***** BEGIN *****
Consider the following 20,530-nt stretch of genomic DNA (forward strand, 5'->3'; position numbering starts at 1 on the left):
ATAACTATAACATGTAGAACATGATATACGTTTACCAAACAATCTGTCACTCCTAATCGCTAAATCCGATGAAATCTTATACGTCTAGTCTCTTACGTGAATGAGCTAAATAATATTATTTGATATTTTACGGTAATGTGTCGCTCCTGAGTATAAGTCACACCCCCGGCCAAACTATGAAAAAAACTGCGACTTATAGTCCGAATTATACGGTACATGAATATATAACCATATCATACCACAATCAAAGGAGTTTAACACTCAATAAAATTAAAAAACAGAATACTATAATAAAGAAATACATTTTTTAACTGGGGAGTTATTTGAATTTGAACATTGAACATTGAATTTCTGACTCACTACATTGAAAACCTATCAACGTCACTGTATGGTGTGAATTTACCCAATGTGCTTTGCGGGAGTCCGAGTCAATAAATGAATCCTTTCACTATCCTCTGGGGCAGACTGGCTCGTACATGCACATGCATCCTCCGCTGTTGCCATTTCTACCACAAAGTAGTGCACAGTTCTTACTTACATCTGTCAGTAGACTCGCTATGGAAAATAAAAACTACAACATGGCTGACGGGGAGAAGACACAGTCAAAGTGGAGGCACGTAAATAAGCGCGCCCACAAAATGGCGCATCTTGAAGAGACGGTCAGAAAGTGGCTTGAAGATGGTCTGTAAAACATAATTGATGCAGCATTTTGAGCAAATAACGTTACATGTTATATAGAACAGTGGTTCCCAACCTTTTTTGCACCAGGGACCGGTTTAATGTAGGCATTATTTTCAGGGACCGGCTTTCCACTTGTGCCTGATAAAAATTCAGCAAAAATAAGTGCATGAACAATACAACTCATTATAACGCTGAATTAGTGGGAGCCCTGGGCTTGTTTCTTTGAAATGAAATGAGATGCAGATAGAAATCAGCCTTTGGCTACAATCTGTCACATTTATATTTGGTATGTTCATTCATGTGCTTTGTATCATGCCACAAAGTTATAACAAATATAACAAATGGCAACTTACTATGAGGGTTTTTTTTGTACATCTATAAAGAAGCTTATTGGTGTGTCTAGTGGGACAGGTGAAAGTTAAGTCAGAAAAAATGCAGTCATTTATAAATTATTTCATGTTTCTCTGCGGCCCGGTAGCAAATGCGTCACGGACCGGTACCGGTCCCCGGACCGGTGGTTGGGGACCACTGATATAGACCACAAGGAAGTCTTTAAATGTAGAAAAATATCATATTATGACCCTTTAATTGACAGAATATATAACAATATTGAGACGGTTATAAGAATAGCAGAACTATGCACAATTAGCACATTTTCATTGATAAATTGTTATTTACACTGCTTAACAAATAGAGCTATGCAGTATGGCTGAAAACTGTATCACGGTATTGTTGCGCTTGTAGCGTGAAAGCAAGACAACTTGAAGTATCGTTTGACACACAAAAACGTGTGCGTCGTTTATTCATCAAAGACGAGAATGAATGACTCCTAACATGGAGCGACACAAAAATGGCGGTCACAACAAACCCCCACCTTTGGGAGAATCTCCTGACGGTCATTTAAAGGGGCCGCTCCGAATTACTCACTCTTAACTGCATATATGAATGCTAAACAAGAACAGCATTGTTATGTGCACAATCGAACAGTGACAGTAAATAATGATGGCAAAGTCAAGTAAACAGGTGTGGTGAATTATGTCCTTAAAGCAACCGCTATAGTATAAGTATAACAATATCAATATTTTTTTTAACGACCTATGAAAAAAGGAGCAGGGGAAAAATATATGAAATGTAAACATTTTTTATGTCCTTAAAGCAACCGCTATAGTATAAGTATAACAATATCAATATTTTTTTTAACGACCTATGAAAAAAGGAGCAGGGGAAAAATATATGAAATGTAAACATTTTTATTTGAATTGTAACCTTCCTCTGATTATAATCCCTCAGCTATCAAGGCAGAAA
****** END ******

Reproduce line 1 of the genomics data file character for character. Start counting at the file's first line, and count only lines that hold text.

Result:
Consider the following 20,530-nt stretch of genomic DNA (forward strand, 5'->3'; position numbering starts at 1 on the left):